I started studying for the 2012 exam in September 2011 (with a baby screaming in the background) and took all of May 2012 (5 weeks) off of work to complete a final review the material. The real key to PASSING the level III exam is to do as many practice exams as you can. If you can consistently pass the practice exams (overall score of >70%), you’re in a good position. Learn how to answer the questions the way the CFAI wants you to answer.
Make sure you have a schedule and stick to it. It is important to try to do something for yourself at least once a week.
I wont lie, it is hard work, but it gets results.
Good luck with your study.
I started first week of January and took off about a week before the test to study as well. Finished reading the material and EOCs by April and used the last two months for review and practice tests.
Everyone is different, so think about what worked for you for level II and apply the similar strategy to 3 (but start the practice and AM exams at least 8 to 10 weeks before the test).
jjenkins I think your thinking and approach is right on the mark…cramming does not work for the CFA and I think better insight and energy can be maintained by a systematic and controlled longer term approach.
JohnyMac I think that is incorrect. People study differently for a content heavy exam. Personally, I relied almost exclusively on cramming; I clocked 80% of my hours in the final two weeks before test day.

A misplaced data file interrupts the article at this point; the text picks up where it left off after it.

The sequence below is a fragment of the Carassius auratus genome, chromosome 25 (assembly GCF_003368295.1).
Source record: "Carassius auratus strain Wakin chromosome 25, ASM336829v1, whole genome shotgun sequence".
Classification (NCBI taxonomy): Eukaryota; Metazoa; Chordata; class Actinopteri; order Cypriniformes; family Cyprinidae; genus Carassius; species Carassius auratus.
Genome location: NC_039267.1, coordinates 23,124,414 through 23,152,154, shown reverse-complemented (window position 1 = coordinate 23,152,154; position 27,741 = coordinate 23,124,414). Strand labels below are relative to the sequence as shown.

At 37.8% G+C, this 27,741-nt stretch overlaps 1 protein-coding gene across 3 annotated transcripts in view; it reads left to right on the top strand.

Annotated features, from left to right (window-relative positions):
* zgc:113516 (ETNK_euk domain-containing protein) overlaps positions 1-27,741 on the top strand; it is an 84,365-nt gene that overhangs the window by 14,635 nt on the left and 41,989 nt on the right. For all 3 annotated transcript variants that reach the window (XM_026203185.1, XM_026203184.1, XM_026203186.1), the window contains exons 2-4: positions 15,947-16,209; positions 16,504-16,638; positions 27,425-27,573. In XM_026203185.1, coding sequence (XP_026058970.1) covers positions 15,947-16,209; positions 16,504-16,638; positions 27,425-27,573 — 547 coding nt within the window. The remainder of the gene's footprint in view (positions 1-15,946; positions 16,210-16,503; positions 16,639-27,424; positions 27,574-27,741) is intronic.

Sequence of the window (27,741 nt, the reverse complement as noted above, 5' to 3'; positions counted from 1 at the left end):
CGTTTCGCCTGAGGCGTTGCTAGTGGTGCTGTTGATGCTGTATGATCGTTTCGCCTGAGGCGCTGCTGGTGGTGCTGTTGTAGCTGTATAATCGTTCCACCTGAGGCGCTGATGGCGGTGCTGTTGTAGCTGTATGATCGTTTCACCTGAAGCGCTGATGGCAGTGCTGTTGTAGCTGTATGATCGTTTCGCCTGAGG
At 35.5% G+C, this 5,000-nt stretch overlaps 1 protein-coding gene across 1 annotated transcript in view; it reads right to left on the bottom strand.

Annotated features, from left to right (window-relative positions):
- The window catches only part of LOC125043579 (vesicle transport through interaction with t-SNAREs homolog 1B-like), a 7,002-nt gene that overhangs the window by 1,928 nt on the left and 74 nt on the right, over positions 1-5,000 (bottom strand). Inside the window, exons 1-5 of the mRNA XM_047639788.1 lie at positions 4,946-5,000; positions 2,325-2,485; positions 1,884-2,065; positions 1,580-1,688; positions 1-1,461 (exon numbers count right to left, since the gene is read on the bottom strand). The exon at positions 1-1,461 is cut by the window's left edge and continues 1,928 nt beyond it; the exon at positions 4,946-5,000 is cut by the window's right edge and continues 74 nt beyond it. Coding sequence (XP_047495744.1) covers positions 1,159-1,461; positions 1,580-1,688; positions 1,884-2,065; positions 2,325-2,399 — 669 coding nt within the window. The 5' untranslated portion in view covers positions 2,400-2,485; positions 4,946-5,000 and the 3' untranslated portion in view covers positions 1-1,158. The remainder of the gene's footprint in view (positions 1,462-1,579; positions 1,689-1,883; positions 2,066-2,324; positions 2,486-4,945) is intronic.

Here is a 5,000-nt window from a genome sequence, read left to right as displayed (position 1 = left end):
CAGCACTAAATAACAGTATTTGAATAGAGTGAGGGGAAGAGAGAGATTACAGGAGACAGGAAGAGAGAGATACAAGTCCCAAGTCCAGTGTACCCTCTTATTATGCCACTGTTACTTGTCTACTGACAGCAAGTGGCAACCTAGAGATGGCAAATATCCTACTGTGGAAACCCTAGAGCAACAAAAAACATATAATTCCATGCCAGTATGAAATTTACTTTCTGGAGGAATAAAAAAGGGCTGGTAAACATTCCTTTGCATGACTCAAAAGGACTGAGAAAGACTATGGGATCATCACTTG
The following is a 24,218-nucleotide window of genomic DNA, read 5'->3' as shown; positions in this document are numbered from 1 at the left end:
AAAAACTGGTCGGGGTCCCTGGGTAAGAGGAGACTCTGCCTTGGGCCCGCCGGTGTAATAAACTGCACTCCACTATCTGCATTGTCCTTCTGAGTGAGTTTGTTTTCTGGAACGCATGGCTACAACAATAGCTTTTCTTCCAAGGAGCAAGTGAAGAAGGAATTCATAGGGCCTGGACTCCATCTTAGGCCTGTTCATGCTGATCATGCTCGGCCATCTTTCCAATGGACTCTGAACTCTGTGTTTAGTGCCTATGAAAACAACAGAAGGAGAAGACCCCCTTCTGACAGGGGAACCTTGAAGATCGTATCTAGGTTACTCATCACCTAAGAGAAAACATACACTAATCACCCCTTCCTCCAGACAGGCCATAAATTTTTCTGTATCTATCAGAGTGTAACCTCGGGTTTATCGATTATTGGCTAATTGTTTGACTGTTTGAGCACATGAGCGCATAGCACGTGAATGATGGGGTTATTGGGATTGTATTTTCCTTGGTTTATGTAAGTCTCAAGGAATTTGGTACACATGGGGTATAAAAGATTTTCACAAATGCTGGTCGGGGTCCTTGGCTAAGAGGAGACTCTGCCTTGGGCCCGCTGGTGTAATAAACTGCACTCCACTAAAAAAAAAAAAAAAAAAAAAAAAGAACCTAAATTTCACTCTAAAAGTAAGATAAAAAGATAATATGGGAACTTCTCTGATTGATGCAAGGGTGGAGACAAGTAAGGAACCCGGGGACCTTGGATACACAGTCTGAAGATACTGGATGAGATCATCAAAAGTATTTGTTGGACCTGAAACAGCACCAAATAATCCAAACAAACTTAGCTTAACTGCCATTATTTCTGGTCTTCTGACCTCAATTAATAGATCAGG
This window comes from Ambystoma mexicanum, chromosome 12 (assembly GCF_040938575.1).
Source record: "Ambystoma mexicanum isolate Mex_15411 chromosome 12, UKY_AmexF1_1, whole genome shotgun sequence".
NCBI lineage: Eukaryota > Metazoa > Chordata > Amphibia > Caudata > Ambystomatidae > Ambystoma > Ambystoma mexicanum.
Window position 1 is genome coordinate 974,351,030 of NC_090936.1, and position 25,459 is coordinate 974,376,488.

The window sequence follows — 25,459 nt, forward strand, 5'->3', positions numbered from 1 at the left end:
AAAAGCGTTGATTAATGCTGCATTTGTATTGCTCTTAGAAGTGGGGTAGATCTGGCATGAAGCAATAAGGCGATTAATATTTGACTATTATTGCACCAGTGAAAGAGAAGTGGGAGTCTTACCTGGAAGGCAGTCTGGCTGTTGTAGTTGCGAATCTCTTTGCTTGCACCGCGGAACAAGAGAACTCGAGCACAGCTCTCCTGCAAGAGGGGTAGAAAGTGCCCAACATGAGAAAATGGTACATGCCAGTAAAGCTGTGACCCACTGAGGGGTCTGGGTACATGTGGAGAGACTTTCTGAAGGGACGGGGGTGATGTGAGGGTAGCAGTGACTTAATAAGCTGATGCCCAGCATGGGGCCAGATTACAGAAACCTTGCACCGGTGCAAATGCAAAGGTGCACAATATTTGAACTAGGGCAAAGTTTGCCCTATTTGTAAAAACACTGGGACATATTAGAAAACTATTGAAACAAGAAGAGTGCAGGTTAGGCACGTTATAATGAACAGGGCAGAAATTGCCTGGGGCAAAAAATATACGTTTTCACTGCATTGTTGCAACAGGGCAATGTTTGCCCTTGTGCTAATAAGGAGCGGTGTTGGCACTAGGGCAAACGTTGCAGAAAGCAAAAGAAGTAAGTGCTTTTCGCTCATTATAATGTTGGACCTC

rfp, that’s some serious cramming! I don’t think it would be inaccurate to say that you’re more than likely the exception as opposed to the rule - as it relates to all CFA candidates.
Everyone has their own methods, strategies, gameplan, etc and some are more relatable than others. I would suggest my method of starting very early (almost unbareably early) works well for those who a) prefer or require as much knowledge in the longer term memory portion of the mind as they might not have the ability to cram and retain sufficiently in their shorter term memory b) simply don’t have the flexibility in terms of time (in my case due to a busy work schedule) to spend huge chunks of time studying (e.g. 20-30hrs a week) close to exam date.
Didnt use flashcards for the first two levels but i just downloaded Anki after reading your post. Will you be sharing the flashcards? I usually reread the topics that I am not good at but this looks like a better idea…
jjenkins, perhaps. If you are willing (and, for some, able) to take the week leading up to the exam as leave, that’s 70+ hours of pure, unstressed study time. Beats spending 3 months of Saturday nights refusing to go to the pub, or 9 months nibbling at the curriculum, to my mind.
For August and September, my gameplan is to just flip through the pages when Im bored, or if Im on a subway/train. Im doing that in order to get familiar with the material. When I start to study later, slow mode in October/November, I will be more familiar with the material since Ive already seen all the headings and subtopics. That usually works well for me, cause I get a feeling that I know the big picture before getting into details.
2013 Retaker here. No harm in starting early in my view, who knows what will come around next Spring. Personally, I felt if I had a good handle on the curriculum I’d be ok with exams and only took four AM mocks. Bad idea. It really can be tough to cut down on what you know and can say on a topic, to what you should say concisely. If I had to do it over again, I’d focus another month on that practice.